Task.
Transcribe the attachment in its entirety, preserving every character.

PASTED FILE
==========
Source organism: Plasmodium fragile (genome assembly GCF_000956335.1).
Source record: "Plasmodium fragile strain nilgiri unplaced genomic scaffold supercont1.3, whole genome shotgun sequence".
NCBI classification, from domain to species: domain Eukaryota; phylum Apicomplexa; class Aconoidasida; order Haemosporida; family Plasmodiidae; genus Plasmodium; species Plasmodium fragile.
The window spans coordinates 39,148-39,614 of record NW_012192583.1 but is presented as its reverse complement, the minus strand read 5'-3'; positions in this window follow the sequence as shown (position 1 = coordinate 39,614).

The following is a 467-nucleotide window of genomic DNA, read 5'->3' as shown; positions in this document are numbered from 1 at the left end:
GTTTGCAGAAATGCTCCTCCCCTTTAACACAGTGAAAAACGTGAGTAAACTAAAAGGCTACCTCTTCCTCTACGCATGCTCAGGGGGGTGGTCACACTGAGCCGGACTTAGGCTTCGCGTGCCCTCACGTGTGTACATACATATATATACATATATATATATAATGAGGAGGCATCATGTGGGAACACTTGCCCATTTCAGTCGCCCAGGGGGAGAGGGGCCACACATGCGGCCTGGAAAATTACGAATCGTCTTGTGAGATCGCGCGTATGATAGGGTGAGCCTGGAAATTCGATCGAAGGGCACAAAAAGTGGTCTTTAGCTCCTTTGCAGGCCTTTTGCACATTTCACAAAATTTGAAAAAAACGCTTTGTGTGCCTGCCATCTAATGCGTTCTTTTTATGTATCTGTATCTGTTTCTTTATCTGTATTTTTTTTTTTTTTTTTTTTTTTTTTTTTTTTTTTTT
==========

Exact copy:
Source organism: Plasmodium fragile (genome assembly GCF_000956335.1).
Source record: "Plasmodium fragile strain nilgiri unplaced genomic scaffold supercont1.3, whole genome shotgun sequence".
NCBI classification, from domain to species: domain Eukaryota; phylum Apicomplexa; class Aconoidasida; order Haemosporida; family Plasmodiidae; genus Plasmodium; species Plasmodium fragile.
The window spans coordinates 39,148-39,614 of record NW_012192583.1 but is presented as its reverse complement, the minus strand read 5'-3'; positions in this window follow the sequence as shown (position 1 = coordinate 39,614).

The following is a 467-nucleotide window of genomic DNA, read 5'->3' as shown; positions in this document are numbered from 1 at the left end:
GTTTGCAGAAATGCTCCTCCCCTTTAACACAGTGAAAAACGTGAGTAAACTAAAAGGCTACCTCTTCCTCTACGCATGCTCAGGGGGGTGGTCACACTGAGCCGGACTTAGGCTTCGCGTGCCCTCACGTGTGTACATACATATATATACATATATATATATAATGAGGAGGCATCATGTGGGAACACTTGCCCATTTCAGTCGCCCAGGGGGAGAGGGGCCACACATGCGGCCTGGAAAATTACGAATCGTCTTGTGAGATCGCGCGTATGATAGGGTGAGCCTGGAAATTCGATCGAAGGGCACAAAAAGTGGTCTTTAGCTCCTTTGCAGGCCTTTTGCACATTTCACAAAATTTGAAAAAAACGCTTTGTGTGCCTGCCATCTAATGCGTTCTTTTTATGTATCTGTATCTGTTTCTTTATCTGTATTTTTTTTTTTTTTTTTTTTTTTTTTTTTTTTTTTTT